Jonathan’s older brother is away fighting with General Washington in Pennsylvania. But at 13, Jonathan is too young to fight. Still too young. Then one morning, April 3, 1778, the tavern bell sounds, calling men to arms. Eager to prove his mettle, with blood pounding in his ears, Jonathan joins the gathering men at the tavern to hear the news. With a 12-pound, six-foot-long flintlock musket loaned to him by the tavern keeper, Jonathan finds a place in with the other men, marching to battle. Then the moment arrives - the distant sound of drums and the terrible whine of the fife. As the troops march into view, Jonathan sees 30 soldiers - all moving in perfect formation, a bayonet at every waist. "Hessians," the man next to Jonathan said. "Hessians."
Avi is author of the Newbery-winner The True Confessions of Charlotte Doyle. In The Fighting Ground he recounts one unforgettable day in the life of young Jonathan, a naive New Jersey farmboy eager for war.
©1984 Avi (P)1994 Recorded Books
The listening experience was not the problem; it was the story itself. I think that it sends a some dangerous messages to its adolescent readers, and there are many events that are completely unbelievable. It also possesses a tone of being anti-war in general.
Both the abandonment of the boy and the three Hessian soldiers by their respective armies seem a little contrived. The thing that is hardest to believe about this story is that the Hessians did not kill the boy. Any Hessian soldier would certainly not have taken a prisoner unless that prisoner was likely to possess valuable information. The Hessians made no attempt to interrogate the boy, so they should have killed him.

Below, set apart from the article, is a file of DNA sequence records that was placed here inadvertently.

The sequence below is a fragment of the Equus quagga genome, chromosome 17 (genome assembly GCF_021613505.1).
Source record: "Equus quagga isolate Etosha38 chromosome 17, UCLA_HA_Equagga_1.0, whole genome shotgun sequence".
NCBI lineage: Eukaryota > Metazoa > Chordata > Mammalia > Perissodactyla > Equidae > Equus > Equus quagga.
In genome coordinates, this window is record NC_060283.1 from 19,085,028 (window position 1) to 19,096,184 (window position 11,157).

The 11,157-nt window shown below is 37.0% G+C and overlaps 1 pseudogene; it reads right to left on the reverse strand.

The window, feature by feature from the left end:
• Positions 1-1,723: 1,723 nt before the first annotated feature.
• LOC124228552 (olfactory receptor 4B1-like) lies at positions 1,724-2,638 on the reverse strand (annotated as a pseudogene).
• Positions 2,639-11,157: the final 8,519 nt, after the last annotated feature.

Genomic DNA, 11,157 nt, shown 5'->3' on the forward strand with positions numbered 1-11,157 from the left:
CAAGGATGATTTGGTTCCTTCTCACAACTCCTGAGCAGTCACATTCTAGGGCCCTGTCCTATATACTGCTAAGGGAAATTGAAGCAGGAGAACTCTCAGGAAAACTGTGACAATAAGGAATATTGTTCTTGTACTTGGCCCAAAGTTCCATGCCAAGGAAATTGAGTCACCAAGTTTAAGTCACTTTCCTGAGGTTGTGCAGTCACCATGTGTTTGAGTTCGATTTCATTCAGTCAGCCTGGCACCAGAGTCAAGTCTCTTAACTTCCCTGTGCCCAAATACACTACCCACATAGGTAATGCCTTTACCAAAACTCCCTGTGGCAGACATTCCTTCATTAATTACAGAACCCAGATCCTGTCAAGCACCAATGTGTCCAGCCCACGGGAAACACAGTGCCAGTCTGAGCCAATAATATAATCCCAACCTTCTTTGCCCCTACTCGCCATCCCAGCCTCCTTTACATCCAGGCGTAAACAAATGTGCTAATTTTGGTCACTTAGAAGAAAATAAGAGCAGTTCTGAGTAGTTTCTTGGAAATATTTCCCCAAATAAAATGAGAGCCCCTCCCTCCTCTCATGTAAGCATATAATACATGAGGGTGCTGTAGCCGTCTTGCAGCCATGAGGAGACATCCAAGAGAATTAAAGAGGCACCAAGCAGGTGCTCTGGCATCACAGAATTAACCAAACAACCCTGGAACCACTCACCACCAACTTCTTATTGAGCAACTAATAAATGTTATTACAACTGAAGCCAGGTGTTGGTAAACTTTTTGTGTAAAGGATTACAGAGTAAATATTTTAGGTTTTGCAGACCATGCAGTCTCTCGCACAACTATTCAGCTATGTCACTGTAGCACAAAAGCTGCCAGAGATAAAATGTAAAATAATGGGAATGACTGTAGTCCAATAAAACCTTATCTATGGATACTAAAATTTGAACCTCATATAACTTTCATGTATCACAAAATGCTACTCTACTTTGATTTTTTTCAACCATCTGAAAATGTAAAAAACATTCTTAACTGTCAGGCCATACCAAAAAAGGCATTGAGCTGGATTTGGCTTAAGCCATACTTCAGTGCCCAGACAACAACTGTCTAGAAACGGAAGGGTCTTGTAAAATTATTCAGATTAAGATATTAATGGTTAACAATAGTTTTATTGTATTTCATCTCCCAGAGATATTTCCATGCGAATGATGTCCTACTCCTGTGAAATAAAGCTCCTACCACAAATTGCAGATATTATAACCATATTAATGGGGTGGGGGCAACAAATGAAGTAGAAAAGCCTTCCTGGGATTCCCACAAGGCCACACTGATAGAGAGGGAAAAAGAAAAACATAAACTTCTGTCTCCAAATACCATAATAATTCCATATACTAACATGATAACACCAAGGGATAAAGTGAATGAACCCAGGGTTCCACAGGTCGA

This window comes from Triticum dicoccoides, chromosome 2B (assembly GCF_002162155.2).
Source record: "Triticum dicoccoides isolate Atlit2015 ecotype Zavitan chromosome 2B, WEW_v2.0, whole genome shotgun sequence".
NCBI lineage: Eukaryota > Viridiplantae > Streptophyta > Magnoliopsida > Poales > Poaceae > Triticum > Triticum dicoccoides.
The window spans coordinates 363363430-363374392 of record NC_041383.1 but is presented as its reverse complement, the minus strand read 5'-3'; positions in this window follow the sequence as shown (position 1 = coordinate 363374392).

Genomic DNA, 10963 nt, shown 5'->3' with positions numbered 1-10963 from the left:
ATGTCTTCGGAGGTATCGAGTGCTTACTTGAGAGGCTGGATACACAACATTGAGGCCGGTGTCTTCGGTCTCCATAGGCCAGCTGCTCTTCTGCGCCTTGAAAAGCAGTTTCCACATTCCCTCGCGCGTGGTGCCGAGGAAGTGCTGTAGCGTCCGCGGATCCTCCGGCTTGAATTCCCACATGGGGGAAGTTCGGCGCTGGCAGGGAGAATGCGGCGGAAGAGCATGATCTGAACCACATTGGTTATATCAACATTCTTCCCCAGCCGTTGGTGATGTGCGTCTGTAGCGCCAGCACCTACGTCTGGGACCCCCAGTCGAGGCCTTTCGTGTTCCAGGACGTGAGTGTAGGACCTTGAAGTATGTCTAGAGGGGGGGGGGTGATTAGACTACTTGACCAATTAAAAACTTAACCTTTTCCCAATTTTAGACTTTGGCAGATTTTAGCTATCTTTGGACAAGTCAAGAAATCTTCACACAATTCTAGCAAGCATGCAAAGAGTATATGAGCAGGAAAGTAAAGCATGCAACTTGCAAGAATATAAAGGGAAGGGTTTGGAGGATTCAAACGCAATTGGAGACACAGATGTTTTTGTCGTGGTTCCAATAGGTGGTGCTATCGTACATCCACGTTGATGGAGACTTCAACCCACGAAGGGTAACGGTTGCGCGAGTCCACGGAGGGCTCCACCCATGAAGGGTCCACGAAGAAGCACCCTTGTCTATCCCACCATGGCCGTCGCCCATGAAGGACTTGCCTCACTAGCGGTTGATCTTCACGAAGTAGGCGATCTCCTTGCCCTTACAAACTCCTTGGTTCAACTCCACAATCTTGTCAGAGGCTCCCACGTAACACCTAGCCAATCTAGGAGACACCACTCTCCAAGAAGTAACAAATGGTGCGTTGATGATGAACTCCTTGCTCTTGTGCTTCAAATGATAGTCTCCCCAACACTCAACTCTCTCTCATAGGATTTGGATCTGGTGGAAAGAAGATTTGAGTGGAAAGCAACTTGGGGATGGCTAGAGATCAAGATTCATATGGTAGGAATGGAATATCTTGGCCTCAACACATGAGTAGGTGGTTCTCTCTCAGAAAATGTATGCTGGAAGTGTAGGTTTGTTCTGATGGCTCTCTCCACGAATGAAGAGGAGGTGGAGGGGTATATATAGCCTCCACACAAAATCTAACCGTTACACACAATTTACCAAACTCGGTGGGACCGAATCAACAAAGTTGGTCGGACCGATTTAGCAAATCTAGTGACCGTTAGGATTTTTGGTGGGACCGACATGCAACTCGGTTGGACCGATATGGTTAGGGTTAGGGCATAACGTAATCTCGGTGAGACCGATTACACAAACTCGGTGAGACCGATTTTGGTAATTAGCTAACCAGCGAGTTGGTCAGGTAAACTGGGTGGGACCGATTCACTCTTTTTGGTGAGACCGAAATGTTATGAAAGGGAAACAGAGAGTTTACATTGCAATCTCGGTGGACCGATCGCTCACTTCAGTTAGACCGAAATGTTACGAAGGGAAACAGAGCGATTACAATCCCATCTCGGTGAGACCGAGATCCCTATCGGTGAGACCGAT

The fact that the Hessians just went to sleep with an enemy soldier in the house is completely unbelievable. All the Hessian did was to tie a rope around the boy's ankle and his own ankle. Why didn't the Hessian tie both of the boy's hands behind his back? These well-trained, strongly disciplined soldiers then slept without posting a guard. That whole situation is incredulous.
After the Hessians are all dead, the colonel tells the boy to get his gun and reminds him that it is borrowed and that he is responsible for it. The boy deliberately destroys the tavern owner's rifle in a fit of rage even though he gave his word that he would return it. He is old enough to realize that a rifle is the single most expensive possession that most men own, and he doesn't even have the courtesy to apologize to the gun's owner for not taking care of it nor does he offer to pay for it or to work to help make up for the loss.
Most other reviews talk about how the boy becomes a man in this story, but I fail to see that. The boy's views on war certainly change, but, to me, he is still the same irresponsible kid that he was in the beginning who has come close to committing treason when he awoke the Hessians. What if the Hessians had killed one or more of the Americans? The boy probably would have been hanged as a traitor, and his behavior concerning the gun was inexcusable.
Besides so many unrealistic acts that the author expects us to believe, I see several dangerous messages in this story. First, it implies that it is acceptable behavior for a 13-year-old to lie indiscriminately and to be irresponsible with the belongings of others. It shows that it is fine to run from a battle in a war and to disobey your commanding officer. That is ridiculous. In a war, soldiers cannot be permitted to decide for themselves which orders they will follow and which they will not; the result would be chaos and unnecessary loss of life. This book undermines that reality, using an anti-war tone. The boy's father is anti-war and the boy returns with that attitude as well. If all the colonists had had that attitude, our great country would never have existed.
He did a good job of reading it.
The writer does a good job of describing the march to the battlefield, how the boy felt, and what the other soldiers were doing and feeling. There is an excellent description of the Hessian army and its reputation for savagery. Just before the battle is to commence, there is also a good description of the boy's trying to load the musket under such strenuous circumstances and about the boy's fears of looking stupid and afraid in front of the men.
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